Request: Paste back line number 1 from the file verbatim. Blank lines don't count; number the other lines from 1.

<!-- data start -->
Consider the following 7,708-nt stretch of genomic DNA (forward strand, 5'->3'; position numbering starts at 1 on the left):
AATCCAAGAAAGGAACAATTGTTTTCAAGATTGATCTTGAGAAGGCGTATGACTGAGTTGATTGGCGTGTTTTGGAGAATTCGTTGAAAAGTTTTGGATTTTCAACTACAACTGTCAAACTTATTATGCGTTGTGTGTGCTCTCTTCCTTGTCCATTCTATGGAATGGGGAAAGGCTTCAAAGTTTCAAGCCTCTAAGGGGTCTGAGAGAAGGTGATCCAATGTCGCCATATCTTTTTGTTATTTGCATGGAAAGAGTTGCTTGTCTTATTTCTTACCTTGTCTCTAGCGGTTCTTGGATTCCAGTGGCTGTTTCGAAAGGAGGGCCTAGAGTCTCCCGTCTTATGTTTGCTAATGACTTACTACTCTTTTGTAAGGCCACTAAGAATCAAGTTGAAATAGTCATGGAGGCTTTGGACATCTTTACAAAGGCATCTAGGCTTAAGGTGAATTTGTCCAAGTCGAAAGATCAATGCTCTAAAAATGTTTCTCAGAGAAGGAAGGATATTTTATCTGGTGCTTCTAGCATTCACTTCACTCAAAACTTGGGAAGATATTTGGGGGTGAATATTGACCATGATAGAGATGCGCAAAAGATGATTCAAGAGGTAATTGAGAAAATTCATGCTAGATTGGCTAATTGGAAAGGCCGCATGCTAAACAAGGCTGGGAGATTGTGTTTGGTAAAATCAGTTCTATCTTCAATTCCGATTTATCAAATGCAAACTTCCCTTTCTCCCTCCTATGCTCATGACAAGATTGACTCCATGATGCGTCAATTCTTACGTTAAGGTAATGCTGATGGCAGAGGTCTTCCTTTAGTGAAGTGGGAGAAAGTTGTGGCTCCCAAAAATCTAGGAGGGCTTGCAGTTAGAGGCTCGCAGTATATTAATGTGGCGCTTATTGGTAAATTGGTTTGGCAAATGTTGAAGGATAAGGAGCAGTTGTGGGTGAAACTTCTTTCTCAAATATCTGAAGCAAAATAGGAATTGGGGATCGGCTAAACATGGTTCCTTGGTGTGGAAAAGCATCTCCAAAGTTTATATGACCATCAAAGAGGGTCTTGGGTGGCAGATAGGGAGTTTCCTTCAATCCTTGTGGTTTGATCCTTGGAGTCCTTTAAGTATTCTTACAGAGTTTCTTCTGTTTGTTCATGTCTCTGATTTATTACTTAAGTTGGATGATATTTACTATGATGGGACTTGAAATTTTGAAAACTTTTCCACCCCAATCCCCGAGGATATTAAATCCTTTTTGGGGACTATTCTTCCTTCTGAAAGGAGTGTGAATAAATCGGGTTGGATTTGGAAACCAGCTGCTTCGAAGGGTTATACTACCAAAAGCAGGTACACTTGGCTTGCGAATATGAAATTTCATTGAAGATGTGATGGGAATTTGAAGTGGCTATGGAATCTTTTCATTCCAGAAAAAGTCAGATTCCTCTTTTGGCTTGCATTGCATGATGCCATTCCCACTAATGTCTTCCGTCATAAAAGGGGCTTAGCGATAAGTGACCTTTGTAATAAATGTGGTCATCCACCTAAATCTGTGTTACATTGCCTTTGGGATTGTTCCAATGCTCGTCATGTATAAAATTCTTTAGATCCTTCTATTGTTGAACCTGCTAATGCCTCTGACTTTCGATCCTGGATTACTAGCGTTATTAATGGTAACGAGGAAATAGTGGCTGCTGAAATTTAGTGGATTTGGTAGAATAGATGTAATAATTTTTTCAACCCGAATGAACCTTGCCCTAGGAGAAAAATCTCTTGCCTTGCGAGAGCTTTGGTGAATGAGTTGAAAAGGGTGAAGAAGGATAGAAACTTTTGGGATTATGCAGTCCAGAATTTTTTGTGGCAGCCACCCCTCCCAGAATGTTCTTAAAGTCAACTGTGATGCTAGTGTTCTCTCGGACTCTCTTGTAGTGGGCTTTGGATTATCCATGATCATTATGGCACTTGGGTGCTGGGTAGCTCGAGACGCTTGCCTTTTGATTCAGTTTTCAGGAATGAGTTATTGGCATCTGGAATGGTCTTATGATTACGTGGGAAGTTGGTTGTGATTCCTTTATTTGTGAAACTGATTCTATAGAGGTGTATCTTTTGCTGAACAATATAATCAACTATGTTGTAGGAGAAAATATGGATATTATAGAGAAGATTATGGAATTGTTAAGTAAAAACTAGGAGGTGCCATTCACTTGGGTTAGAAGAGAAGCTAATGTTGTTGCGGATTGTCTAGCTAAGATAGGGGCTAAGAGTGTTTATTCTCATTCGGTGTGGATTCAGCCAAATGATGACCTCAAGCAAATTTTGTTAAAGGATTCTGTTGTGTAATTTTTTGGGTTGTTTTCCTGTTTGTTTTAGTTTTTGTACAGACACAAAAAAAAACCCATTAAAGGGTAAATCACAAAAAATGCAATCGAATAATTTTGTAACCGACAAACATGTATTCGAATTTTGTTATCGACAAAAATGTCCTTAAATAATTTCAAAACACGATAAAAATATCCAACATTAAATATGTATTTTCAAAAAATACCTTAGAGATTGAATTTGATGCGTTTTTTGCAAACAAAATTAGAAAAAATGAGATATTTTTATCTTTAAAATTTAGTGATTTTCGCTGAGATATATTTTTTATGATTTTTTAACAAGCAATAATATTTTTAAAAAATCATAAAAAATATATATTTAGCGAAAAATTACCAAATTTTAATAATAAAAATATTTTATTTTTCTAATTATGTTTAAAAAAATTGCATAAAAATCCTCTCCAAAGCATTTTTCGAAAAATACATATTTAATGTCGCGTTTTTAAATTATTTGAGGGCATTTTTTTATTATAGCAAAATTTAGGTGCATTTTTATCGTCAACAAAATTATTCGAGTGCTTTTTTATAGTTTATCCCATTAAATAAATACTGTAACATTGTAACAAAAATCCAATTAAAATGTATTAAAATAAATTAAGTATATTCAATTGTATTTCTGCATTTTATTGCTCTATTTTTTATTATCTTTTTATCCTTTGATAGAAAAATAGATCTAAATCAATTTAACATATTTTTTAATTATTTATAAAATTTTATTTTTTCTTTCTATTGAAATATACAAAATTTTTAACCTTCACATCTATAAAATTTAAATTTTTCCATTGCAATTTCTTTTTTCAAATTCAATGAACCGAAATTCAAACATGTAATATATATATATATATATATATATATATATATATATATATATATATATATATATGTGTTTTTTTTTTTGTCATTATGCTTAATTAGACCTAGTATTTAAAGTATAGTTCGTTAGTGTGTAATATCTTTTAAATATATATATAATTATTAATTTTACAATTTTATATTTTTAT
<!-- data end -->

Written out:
Consider the following 7,708-nt stretch of genomic DNA (forward strand, 5'->3'; position numbering starts at 1 on the left):